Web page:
The vast majority of modern development languages are built to be highly extensible allowing developers to build and use tools specific to their needs. Dependency managers such as Composer have become an every day part of the development workflow. Pagoda Box makes it extremely easy to use these. For more information, check out the Composer doc.
PHP handles much of its extensibility in the form of PHP extensions, each of which must be compiled for a specific version of PHP. PHP Hosting companies primarily make these available in two ways:
Install every extension a developer could want or need, weighing your app down with stuff which, for the most part, you will never use.
Give you a blank slate and let you install and configure extensions yourself. This is great for developers who love configuring servers, but for everyone else, it's just one more thing to eat away time.
On Pagoda Box, PHP extensions are prepackaged for you, but are not enabled or installed by default. This helps to keep your application as light as possible. You can specify what extensions you need in your Boxfile. On deploy, whatever extensions are specified will automatically be included in your PHP build, avoiding any unnecessary weight in your app.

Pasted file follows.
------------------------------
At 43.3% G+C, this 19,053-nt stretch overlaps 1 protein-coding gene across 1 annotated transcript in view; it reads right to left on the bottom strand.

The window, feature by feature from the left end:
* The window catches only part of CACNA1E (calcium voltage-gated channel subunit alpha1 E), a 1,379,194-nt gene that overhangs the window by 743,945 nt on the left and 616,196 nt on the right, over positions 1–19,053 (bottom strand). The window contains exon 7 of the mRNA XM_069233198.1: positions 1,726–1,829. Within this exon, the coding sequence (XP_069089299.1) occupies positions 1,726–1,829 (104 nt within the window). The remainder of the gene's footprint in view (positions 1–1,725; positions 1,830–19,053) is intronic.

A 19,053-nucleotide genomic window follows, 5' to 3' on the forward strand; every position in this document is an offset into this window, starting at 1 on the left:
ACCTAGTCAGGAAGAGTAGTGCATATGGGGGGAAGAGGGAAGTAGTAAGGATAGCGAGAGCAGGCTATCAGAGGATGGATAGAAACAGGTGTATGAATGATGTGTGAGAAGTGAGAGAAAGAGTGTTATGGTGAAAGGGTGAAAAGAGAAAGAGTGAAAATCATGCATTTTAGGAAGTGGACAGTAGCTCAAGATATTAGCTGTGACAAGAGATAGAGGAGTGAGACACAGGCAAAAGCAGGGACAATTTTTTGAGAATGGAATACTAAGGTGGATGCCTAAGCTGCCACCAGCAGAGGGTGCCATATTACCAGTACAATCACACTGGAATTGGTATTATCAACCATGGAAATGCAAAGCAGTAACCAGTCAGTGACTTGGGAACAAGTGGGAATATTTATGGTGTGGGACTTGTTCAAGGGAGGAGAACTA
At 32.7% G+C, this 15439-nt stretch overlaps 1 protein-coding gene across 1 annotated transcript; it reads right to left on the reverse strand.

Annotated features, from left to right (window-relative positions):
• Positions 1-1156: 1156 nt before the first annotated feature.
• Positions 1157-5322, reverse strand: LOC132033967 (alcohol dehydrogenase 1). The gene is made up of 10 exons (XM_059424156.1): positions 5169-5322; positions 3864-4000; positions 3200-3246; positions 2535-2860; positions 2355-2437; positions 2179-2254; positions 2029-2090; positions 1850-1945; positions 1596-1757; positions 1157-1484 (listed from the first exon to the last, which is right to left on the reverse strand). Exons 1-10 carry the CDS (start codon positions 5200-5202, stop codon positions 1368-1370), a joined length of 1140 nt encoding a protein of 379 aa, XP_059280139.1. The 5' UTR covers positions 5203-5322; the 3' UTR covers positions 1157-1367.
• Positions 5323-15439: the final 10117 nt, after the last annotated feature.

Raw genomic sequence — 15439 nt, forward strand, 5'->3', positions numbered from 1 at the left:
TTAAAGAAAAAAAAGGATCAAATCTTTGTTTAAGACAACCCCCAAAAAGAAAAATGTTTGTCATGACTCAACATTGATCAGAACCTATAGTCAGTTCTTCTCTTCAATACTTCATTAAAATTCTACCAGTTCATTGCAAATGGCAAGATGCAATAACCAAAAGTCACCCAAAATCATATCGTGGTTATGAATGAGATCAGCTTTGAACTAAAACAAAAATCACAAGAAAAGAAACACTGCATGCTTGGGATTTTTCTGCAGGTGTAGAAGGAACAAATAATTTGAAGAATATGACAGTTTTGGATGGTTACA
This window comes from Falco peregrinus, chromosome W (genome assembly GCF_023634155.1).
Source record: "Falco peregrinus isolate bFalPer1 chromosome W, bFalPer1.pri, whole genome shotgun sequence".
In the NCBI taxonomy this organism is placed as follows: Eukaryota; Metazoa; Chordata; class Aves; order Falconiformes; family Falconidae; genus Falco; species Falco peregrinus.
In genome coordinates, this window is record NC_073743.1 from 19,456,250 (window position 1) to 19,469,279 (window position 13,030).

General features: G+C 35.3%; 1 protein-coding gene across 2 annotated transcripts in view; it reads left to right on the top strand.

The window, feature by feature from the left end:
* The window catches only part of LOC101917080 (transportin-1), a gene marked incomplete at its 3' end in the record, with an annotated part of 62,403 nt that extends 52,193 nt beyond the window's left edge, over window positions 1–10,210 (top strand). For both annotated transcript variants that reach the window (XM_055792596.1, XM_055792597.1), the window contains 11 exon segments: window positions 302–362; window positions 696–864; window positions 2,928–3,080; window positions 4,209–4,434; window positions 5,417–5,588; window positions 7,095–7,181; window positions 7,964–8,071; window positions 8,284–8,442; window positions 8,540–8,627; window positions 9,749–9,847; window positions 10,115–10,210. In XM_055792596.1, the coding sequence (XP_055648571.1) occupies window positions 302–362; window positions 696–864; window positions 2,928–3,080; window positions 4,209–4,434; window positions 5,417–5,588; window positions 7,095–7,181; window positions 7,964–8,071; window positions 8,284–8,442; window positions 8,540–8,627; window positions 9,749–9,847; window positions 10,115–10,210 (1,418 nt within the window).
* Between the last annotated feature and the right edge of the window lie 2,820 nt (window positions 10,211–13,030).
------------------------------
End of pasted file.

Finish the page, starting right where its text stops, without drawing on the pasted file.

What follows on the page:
Pagoda Box was built with security in mind. Our infrastructure security policy is broken into three levels of interaction:
The Public Network is a trusted "ring" comprised of any touch point someone from the outside may have with Pagoda Box or your application. This includes our dashboard, API, SSH, CLI, service tunnel, as well as your application and your users.
The "ring" protects, but does not have direct access to our core compute cluster. Each input type, such as the dashboard or service tunnel, can only communicate through a "gatekeeper." The gatekeeper validates every operation with the Pagoda Box Kernel, a centralized command center. If the kernel rejects the authorization attempt, the gatekeeper will not allow the operation and the input will be closed.